We will continue to provide updates in our newsletters as we receive updates from Erden.
Roz Savage Rows the Pacific!
Roz Savages is currently a land bound lass back in jolly old England. We will again resume our reporting on her Pacific Ocean rowing adventure in the spring of 2008 when she plans to make a second go of it.
You can of course go directly to her website and sign up for updates. And as we hear from Roz we will add stuff to our newsletters. Roz Savage Rows the Pacific
From our Mailbag
Our Mailbag again has been overflowing this fall so We’re sure you will enjoy reading about these adventures as much as we have.
Ensenada Grande (reprint) by Steve & Linda Dashew
There are lots of things to love about the cruising life. There are new people to meet afloat and ashore, different cultures to be tasted, history to be looked at close up and occasionally the adrenaline rush of adventure. And then there are those places that are so beautiful you just want to stay forever. We’ve felt this way about some of the lagoons in the South Pacific and the high Marquesan Island of Fatu Hiva. There are anchorages in Alaska and British Columbia that will take your breath away. And then there is Ensenada Grande in the Sea of Cortez.
Photos courtesy www.setsail.com
Ensenada Grande on the north end of Isla Partida is one of those magical places we could stay for a long time. It is so beautiful it is almost overwhelming.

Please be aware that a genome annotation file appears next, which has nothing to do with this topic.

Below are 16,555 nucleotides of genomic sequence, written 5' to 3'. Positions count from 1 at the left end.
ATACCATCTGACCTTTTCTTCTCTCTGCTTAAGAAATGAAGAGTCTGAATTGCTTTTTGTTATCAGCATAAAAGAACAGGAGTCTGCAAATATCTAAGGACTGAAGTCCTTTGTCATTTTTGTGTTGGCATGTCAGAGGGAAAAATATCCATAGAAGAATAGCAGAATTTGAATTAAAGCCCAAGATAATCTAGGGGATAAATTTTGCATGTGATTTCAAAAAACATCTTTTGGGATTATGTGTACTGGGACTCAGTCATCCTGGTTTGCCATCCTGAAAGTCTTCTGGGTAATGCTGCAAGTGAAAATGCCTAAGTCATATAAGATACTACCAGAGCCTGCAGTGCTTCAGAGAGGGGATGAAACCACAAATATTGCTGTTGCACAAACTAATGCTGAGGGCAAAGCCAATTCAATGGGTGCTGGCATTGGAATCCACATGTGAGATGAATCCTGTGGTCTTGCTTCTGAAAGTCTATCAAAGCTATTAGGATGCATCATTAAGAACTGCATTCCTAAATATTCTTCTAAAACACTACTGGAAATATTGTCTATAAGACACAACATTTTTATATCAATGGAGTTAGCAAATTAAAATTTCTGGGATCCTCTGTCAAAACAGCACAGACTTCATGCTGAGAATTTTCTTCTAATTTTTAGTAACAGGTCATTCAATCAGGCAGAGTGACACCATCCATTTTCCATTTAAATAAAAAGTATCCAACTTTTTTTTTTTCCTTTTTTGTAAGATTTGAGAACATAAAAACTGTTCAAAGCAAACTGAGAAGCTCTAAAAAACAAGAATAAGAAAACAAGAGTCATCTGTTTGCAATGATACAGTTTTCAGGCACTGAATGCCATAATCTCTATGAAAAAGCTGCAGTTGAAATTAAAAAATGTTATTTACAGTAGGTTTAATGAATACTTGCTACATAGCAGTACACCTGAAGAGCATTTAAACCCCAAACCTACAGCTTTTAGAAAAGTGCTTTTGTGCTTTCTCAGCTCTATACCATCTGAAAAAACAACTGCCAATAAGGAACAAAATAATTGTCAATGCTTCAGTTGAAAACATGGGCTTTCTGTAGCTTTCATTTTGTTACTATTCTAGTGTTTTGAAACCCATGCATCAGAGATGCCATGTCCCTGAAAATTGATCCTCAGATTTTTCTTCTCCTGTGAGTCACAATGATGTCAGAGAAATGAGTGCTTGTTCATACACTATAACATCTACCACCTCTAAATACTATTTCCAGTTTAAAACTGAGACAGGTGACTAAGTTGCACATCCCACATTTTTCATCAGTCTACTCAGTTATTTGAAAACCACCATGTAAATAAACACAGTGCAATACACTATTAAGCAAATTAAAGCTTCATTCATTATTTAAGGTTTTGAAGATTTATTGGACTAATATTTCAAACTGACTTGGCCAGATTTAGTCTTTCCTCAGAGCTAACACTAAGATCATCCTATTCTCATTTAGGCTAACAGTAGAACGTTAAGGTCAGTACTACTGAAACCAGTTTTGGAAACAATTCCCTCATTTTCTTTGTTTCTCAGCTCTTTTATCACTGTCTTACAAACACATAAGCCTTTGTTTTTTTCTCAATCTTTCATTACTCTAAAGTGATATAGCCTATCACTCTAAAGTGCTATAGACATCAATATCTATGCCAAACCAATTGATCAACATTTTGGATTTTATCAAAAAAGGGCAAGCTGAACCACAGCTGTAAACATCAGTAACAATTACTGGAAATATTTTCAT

Our favorite thing to do in Bahia Grande is get close to the scenery in the rowing dinghy.
This has to be the best way to exercise there is.
The shapes are awe-inspiring.
There’s an inviting, if rugged trail through the canyon which forms the anchorage.
If you would like to read more about the Dashell’s trip, they keep a regular log at www.setsail.com We know that we follow along as they go to some of the most beautiful places in the world.
The next photos are of 95 year old Ralph Mortensen. He lives in the same waterfront house that his dad built on the shore of Gig Harbor in 1914. His place is refreshing, a smallish cabin with wood interior tucked in the forest now surrounded by new McMansions. I had a nice talk with Ralph and he told me of a few of his adventures. In 1926, during the depression he told his dad that he just needed to get out and do something! So dad gave him the family boat, a 15′ rowing/ sailing vessel that Ralph took to Alaska that summer. At the north end of the Queen Charlotte Straits the boat took some big waves and all his gear got wet, including his pancake flour. Eventually he came upon a Troller in the middle of the straits and he asked for some more pancake flour. Sure enough, the Troller not only gave him some flour but towed him North where he found work on fishing boats. Over the years there were many more adventures including a motorcycle ride to all across Mexico.